Almost anyone who would be reading this knows that Mr. has not been entirely well, which is one of a few things that have kept me from documenting our lives here for some time. 1L would be another one of them, as would the sun’s awful habit of abandoning its shift a little earlier each day.

This Thanksgiving break Mr. and I flew down to Washington, D.C. to see my in-laws. We love Thanksgiving as much if not more than any of the other holidays. New Year’s Eve is amateur night, loud, exhausting, and expensive, and when Christmas’ sugar-and-consumption rush wanes, I always feel a little moody. Thanksgiving requires no stressful gift giving, unless you count bringing a dish to share. It fills a home with enticing aromas for hours. It provides for conversation, for napping, and for leftovers. The only downside I can imagine is there’s only one Thanksgiving per year, which means we cannot see all three of our families on this delicious day. While we sat around three (!) tables in my mother-in-law’s dining room, sharing a meal with sixteen friends-and-family-members-and-friends-who-basically-are-family-members, I certainly thought of my loved ones scattered along the East coast: my mom, having a rustic Thanksgiving in the mountains of Pennsylvania, as she and my stepfather always do; my dad and stepmother, in Long Island with my grandmother, sharing traditional Italian-American specialties, like butter cookies, that my grandpa used to make; my other grandmother, eating Puerto Rican food in the Bronx; our aunt and uncle in Massachusetts, cooking a feast for forty-two people. It was a rich Thanksgiving all around, and Mr. and I would have felt fortunate to sit at any one of those tables.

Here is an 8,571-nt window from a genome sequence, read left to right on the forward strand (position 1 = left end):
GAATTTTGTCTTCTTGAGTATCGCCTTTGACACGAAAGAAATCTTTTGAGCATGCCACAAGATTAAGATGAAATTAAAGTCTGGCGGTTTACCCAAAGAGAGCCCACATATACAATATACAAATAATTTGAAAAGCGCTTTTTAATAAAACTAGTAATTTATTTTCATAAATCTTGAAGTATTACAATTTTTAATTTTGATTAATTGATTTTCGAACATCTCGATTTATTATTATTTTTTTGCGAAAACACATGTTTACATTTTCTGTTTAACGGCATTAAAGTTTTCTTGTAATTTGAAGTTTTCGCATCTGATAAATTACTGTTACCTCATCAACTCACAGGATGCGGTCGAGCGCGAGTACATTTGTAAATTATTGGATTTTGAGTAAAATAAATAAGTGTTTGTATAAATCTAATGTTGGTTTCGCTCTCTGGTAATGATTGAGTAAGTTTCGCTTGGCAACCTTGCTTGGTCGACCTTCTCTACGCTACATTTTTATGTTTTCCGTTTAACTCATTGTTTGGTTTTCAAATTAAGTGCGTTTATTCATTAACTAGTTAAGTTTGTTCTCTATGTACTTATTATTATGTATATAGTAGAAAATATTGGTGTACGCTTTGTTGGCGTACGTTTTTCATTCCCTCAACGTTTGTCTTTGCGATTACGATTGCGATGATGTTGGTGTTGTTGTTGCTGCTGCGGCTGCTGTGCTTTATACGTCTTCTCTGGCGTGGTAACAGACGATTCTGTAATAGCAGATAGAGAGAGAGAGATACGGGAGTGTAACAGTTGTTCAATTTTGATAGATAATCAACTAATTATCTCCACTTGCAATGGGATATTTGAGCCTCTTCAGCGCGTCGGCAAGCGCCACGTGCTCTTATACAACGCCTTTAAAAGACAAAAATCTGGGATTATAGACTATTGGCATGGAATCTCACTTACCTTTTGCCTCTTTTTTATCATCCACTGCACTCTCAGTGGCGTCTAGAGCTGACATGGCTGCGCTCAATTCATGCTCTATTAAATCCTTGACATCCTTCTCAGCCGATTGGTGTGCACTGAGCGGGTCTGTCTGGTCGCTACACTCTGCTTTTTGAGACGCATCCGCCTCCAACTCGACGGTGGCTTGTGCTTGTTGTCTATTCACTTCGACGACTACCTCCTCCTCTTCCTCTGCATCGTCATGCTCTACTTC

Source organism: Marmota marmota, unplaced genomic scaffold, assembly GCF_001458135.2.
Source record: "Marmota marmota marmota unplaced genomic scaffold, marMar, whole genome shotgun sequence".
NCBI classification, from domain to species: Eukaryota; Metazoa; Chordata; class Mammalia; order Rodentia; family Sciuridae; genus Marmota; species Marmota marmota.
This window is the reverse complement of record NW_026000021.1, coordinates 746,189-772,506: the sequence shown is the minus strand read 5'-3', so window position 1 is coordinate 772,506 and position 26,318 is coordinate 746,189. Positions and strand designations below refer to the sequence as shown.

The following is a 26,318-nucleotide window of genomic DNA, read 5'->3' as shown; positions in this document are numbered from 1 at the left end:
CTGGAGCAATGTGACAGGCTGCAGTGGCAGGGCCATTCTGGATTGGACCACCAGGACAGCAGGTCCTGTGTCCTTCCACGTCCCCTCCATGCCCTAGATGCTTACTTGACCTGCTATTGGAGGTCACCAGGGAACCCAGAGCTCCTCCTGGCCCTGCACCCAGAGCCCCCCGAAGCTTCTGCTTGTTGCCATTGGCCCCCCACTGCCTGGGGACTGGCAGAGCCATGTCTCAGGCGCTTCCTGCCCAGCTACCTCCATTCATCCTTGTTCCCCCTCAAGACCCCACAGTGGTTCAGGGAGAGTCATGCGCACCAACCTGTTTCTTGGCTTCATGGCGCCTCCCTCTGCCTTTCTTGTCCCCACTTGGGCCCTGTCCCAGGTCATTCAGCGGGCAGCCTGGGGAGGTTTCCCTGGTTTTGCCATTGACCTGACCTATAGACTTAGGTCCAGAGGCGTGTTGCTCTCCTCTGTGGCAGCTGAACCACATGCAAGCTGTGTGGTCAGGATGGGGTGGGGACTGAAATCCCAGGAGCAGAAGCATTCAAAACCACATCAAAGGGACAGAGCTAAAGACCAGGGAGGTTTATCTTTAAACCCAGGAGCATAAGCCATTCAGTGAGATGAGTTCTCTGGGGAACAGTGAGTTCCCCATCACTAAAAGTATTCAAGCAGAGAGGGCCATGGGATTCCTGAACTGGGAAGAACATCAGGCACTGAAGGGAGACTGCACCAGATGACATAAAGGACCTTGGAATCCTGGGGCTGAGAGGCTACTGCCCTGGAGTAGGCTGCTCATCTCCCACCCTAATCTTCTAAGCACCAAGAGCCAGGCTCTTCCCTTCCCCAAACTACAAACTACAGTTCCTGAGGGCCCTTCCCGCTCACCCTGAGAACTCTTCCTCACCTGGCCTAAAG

We ate unbelievably well for the weekend. While most of you were having pizza the night before Thanksgiving (an awesome tradition in its own right) I was spoiled with oysters, pasta, and lamb. And while I never actually enjoyed Thanksgiving food when I was a vegetarian, Thursday’s supper of stuffing, mashed potatoes, buttered brussels sprouts, two kinds of turkey (one in the oven, one on the grill), gravy, and cranberry relish was the perfect fall meal. A full Thanksgiving plate will always mean a lot to us, because four Thanksgivings ago Mr. took me home to meet his parents, even though we had only been dating for a few weeks.

When we reached our apartment in Massachusetts last night I could not help but feel a little cold. Mostly because the temperature is a few degrees lower here in Cambridge than in the District, but at least partially because our home was missing and assortment family members, cooking aromas, and a fridge full of memories leftovers. Well, we could fix at least one or two of those right off. Having already booked a Zipcar, Mr. and I rushed off to Whole Foods to stock up our fridge, and came home to make pancetta, white bean, and chard potpies from Deb Perelman’s new Smitten Kitchen Cookbook. The book was an early Christmas present we picked out at D.C.’s excellent independent bookstore, Politics and Prose. We obviously could not wait to try a recipe or two.

By the time we were done, our house smelled amazing.

Here’s one suggestion I have for this recipe: if you have access to really beautiful pancetta (my father-in-law makes this for his restaurant), use it; if you only have access to insipid, floppy, deli counter pancetta, do yourself a favor and just buy really awesome bacon.

I am one of those people who believe that a new apartment doesn’t smell quite right until I cook some onions, celery, carrots, and garlic in the kitchen. Of course, the garlic hasn’t joined the pot yet here.

Winter greens.

Butter on its way to becoming a roux. Foamy butter mesmerizes me.

By the time the filling looked like this, I was starving, and not because it took long to make.

The finished pie had a super flaky crust. There is a little bit of sour cream in the dough, but the main aromatic component was butter. Oh dear. These were hearty, and I ate about half of one, even though we made them a little smaller than Deb does in her recipe. Oh well, that means more servings of gorgeous potpie!

How did you spend your Thanksgiving? What do you make when you’re seeking comfort? This was my very first potpie – if you like potpie, what sort do you like? Chicken? Lobster? 

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